Ahead of the second season of Heart and Soul on LifeStyle TV, former Ghana U-17 captain Emmanuel Bentil has revealed on LifeStyle TV’s Heart and Soul investigative programme that his colts football team frequented the Korle Gonnor beach to consult maame water spirit at midnight to win football matches.

Hosted by Ghana’s Press Attaché at the London 2012 and Rio 2016 Olympic Games on Saturday’s at 11:00am, Erasmus Kwaw, Heart and Soul explores the relationship between religion and sports, and how it affects the African football game.

Asked on LifeStyle TV’s Heart and Soul programme whether he also experienced juju while playing at the colts level, he responded in the affirmative and recalled the instances when such events occurred.

“Yes, I did,” he said adding, “We went to certain places for rituals to win games. I remember even when I played monchendi (a highly competitive local football game in the 80s and 90s where teams and individuals stake bets on the outcome of matches) at Chorkor, a suburb of Accra. We used to go to the beach maybe at midnight; maybe 1 o clock in the morning or 2 O clock in the morning.

At the height of Ghana’s dominance of the youth football games in the 90s, the nation won the FIFA U-17 World Cup in Italy 1991 and Ecuador 1995, where Emmanuel Bentil captained the national team.

“The whole team had to go there and pray. They will pray and call the saints and sometimes you can hear things, noise and something will come out from the sea.

Pressed for which things came from the sea, he said, “like maame water (mermaid)”, adding, the strange occurrence in this particular instance occurred at the Korle Gonnor beach.”

Meanwhile, Bentil claimed many of the 1995 national team U-17 players sustained life-threatening knee injuries which eventually ended their careers after the team failed to “show appreciation” to a spiritualist, one Acquah Isaacs who ‘assisted’ the team with prayers before the triumph at the FIFA World Cup victory in Ecuador.

He named several players from that generation of players including himself, Stephen Appiah, Awudu Issaka, Christian Atta Gyan, Attakora Amaniampong, Abu Iddrisu, and Charles Allotey.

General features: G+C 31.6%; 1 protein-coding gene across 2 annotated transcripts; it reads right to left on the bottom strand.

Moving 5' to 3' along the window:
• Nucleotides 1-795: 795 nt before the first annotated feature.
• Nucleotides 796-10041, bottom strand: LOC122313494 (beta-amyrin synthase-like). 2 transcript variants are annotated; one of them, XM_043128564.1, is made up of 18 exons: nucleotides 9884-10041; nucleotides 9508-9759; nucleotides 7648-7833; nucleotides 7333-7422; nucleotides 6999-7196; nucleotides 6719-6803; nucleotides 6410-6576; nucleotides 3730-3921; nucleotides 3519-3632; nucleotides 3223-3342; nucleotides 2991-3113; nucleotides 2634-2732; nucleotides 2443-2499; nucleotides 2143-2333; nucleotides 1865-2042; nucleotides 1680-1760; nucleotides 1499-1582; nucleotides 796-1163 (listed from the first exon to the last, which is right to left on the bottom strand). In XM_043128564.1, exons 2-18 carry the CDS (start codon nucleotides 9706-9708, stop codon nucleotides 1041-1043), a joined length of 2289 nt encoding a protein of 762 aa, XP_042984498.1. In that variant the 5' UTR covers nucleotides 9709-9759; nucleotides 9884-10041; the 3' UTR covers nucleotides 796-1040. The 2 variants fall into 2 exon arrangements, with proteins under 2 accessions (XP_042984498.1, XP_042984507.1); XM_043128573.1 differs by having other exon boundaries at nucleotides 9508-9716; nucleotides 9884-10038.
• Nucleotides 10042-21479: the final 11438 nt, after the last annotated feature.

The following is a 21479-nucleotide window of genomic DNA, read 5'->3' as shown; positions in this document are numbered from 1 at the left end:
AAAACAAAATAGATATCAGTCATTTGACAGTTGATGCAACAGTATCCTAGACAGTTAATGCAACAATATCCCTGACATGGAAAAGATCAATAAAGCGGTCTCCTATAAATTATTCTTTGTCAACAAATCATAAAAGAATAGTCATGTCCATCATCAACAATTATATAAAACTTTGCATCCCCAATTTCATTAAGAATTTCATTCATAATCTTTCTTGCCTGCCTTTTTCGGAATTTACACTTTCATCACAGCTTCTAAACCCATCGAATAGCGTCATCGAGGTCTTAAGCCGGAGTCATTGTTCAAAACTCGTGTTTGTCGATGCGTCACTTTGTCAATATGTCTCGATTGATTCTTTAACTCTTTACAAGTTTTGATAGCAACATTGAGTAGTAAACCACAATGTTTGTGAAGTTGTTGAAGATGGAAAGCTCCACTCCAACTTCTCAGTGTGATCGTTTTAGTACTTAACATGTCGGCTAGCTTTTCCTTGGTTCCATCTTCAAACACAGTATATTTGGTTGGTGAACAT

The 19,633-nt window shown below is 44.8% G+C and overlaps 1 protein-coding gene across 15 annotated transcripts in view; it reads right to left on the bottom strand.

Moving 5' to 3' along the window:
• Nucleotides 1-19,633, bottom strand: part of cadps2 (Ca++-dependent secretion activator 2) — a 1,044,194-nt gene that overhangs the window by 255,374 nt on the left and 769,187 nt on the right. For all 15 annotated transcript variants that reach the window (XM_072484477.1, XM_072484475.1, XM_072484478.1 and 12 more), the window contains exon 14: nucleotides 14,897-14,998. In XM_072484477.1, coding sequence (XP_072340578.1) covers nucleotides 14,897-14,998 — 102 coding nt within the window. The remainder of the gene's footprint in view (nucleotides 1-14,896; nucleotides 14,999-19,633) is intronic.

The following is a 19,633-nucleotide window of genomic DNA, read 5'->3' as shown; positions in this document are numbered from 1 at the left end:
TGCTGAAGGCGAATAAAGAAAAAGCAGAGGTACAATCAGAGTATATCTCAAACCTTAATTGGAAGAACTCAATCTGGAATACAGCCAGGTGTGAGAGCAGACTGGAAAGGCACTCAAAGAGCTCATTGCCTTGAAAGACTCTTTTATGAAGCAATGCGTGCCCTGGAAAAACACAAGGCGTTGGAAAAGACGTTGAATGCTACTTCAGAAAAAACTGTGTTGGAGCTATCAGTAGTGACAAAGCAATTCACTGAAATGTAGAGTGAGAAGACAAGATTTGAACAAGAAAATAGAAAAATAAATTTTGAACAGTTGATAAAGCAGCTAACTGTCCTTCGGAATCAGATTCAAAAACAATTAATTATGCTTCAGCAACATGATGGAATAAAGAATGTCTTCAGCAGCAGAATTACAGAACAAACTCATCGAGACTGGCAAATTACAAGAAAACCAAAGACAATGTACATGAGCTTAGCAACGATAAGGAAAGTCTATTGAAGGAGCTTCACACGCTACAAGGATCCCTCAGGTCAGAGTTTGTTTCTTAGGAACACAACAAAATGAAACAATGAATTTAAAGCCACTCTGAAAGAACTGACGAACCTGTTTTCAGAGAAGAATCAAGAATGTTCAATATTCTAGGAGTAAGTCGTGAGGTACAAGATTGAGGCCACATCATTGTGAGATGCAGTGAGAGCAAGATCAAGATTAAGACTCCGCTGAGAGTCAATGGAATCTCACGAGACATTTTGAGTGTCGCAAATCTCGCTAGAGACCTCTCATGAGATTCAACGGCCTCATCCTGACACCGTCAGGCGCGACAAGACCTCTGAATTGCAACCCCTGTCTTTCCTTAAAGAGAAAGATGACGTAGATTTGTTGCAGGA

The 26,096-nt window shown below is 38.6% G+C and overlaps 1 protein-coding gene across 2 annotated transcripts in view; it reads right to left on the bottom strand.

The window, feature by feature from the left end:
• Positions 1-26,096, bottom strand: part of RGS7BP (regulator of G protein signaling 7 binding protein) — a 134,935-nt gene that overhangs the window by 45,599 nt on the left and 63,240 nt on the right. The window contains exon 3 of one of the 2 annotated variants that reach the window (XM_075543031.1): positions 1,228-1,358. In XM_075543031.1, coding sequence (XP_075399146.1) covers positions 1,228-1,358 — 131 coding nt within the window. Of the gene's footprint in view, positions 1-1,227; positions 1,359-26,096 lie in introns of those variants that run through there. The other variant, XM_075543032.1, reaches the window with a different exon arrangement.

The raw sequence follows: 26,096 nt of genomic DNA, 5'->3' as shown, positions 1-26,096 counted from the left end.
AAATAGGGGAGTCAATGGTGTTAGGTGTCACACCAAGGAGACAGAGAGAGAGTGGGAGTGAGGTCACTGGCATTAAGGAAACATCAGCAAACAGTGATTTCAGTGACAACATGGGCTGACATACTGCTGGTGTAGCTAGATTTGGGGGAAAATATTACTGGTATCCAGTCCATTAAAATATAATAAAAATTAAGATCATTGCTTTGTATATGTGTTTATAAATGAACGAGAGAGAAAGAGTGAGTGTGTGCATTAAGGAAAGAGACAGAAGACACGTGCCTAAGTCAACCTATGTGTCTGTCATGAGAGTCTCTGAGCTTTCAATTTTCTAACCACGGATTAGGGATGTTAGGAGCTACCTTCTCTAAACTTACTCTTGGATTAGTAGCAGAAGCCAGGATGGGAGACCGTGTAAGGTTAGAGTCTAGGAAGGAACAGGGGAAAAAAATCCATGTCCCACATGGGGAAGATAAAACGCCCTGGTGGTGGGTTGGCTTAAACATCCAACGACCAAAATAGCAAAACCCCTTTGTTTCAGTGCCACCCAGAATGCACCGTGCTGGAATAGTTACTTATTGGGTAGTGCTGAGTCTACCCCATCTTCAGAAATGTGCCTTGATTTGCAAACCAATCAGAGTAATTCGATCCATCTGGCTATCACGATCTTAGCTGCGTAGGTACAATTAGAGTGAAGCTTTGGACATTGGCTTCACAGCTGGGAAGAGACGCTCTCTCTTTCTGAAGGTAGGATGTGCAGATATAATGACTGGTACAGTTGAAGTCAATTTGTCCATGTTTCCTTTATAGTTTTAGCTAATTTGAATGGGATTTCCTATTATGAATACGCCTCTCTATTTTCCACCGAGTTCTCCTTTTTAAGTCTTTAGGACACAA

Asked about the possibility that his teammates may have sustained the knee injuries as a result of wear and tear normally associated with footballers or sportsmen, Bentil insisted the injuries were a result of a curse

“Not like the way it happened to the whole group. Most of us ended up with knee injuries,” Bentil insisted.

The use of juju, magic and witchcraft in football evokes mixed reactions among football fans. The senior national team the Black Stars have not been spared the ordeal with reports of the use of black magic among the players at the recent Africa Cup of Nations in Cameroon 2021.

In 2012, Ghana coach Goran Stevanovic caused a major uproar after claiming some players used witchcraft against their teammates at the 2012 Africa Cup of Nations (BBC, 2012). The Serbian made his claim in a leaked report on the Black Stars’ failure at the 2012 Africa Cup of Nations, where they were beaten by eventual winners Zambia in the semi-finals.

“We all need to help in changing some players’ mentality about using ‘black power’ to destroy themselves, and also make sure we instill discipline and respect for each other,” the coach said in a leaked technical report to the Ghana Football Association.

But Ghanaian coaching legend C.K. Gyamfi banished witchcraft, magic and juju practices in his team that won the AFCON in 1963, 1965 and 1982, because in his view “juju did not play football.”

The Ghanaian great told author Francis Botchway, a guest on Heart and Soul, that, “My team then decided to discard the services of the medicine men and rather rely on Christian prayers, good tactical systems, hard work, discipline, and motivation.”

African football is riddled with stories about the use of juju, magic and witchcraft to aid the success of football teams. But opinions are divided on the subject area with many questioning the efficacy of such adventures while some others place much value on the act.

It will be recalled that the first season of Heart and Soul aired on LifeStyle TV in 2021 and it was made up of 14 episodes, involving guests who gave fascinating insight from authors, ex-footballers, and sportsmen who shared their stories of faith in God.

The second season of the programme is scheduled to start on Saturday, 23 April from 11:00 am to 11:30 am.



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